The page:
Synapses. W. Maxwell Cowan, Thomas C. Südhof and Charles F. Stevens, eds. xvi + 767 pp. The Johns Hopkins University Press, 2001. $69.95.
Understanding the brain remains one of the great challenges in science. How do simple biological mechanisms give rise to the complexities of perception, learning and behavior? Can cellular biology ever illuminate consciousness, conscience or cognition? The notion that an analysis of synapses may provide the key to such questions has become a central tenet of modern neuroscience. Synapses adds grist to this mill, which makes it an important book.
A distinguished group of authors who had participated in a workshop sponsored by the Howard Hughes Medical Institute in June of 1999 were invited to write the 15 review essays brought together here. All of the essays reflect upon subjects of intense, fast-moving research. In most cases, the authors have provided an engaging and readily accessible critical review with a lucid introduction, not just a catalogue of the primary literature.
Synapses should appeal to a broad audience. It covers an astounding array of interesting topics, including the molecular control of secretion, synaptic structure, neuronal cell recognition and gene expression, the physiology and biophysics of synaptic transmission and plasticity, the relation between genes and behavior, mechanisms of synaptic development, novel neurotransmitters, and Monte Carlo simulations of subcellular dynamics during synaptic transmission. As is often the case with edited volumes, the book's length coupled with its diversity may deter all but the most avid readers. Fortunately, one can pick and choose among individual chapters, because they easily stand on their own.
Can readers without a background or active interest in neuroscience benefit from this book? I think the answer is a qualified yes. The qualification requires that we step back, define the synapse and then delineate the questions that motivate molecular and cellular approaches to synaptic function.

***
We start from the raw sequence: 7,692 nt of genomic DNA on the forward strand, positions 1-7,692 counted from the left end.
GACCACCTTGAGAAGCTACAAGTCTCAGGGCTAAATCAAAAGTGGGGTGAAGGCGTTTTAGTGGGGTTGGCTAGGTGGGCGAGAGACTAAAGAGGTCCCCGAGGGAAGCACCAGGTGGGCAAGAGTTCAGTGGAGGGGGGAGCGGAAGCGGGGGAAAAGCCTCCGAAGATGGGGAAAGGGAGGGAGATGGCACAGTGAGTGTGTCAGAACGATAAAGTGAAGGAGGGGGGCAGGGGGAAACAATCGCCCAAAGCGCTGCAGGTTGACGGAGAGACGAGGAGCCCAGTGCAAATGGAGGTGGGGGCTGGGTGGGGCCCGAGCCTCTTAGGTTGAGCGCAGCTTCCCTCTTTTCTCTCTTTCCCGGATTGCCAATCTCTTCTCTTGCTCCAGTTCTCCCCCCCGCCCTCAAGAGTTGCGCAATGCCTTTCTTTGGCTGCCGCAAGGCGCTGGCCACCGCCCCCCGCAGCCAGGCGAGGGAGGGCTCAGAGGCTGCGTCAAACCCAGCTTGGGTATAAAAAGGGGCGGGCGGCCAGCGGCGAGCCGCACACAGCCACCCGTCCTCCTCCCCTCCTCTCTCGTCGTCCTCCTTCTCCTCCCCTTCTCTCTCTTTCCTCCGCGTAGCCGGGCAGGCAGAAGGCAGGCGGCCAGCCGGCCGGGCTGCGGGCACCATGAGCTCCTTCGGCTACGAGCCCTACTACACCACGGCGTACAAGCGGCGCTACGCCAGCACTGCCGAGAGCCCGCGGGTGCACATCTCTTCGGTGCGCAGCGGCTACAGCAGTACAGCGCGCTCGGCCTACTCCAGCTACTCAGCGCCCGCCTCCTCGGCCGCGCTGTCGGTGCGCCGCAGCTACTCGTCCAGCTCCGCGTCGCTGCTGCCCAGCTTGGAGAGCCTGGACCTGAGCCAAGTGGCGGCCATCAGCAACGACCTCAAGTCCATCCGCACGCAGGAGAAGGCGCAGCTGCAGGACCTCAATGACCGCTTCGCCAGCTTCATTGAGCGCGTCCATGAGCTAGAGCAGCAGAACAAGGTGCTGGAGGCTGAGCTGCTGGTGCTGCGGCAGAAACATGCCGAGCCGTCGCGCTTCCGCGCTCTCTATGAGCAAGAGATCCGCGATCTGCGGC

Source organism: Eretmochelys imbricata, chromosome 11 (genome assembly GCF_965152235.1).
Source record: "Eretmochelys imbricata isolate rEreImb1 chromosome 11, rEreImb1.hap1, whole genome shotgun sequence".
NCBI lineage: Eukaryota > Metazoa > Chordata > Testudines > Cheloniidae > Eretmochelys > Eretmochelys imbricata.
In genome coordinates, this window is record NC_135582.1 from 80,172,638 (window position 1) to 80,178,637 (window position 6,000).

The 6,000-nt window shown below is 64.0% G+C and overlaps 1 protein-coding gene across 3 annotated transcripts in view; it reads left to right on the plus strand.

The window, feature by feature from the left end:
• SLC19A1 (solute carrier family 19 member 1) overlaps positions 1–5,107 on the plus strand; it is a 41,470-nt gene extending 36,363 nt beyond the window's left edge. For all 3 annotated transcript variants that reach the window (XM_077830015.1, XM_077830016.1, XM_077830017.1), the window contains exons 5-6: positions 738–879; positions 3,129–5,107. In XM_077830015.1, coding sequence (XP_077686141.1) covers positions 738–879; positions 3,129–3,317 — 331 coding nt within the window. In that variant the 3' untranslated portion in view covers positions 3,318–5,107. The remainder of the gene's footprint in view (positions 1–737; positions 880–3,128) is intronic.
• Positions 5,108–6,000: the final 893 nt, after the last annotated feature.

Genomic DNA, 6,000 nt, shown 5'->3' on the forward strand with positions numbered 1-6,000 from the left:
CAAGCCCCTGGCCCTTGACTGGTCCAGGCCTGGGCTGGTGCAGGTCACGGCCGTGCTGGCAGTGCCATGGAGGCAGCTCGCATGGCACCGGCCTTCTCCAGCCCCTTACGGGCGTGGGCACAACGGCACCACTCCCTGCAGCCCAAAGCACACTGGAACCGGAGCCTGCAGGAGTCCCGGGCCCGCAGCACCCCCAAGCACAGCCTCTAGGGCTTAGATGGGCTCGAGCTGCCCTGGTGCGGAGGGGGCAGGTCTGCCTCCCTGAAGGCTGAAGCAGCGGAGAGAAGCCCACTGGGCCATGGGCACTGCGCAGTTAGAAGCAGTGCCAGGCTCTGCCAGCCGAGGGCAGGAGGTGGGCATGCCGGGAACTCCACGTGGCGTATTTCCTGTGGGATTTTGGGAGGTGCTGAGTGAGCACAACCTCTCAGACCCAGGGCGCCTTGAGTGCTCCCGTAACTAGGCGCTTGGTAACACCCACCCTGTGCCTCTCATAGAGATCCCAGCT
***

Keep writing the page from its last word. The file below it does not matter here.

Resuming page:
Synapses are specialized anatomical junctions that enable neurons to communicate with one another and with the world by way of sensory organs, muscles and glands. Neurons convey signals across synapses by secreting chemical messengers known as neurotransmitters. Once released, neurotransmitters induce synaptic potentials and biochemical events in target cells by binding to receptors in the plasma membrane. On short time scales of milliseconds to minutes, temporal interactions between synaptic potentials initiate the brief regenerative electrical impulses called action potentials. These so-called "spikes" are believed to be the universal token of neural information. It remains unclear whether information is coded by the rate at which individual neurons fire action potentials, by the precise timing of action potentials in large arrays of cells, or by combinations of both schemes. In all of these scenarios, synapses mediate the transfer and transformation of spike traffic from one cell to the next. On longer time scales, both electrical activity and receptor-mediated stimulation can activate numerous signal transduction pathways, thereby producing myriad effects on cellular behavior, including changes in gene expression. In this manner, synapses provide a critical linkage between the moment-to-moment genesis of behavior and long-term regulation of nervous function.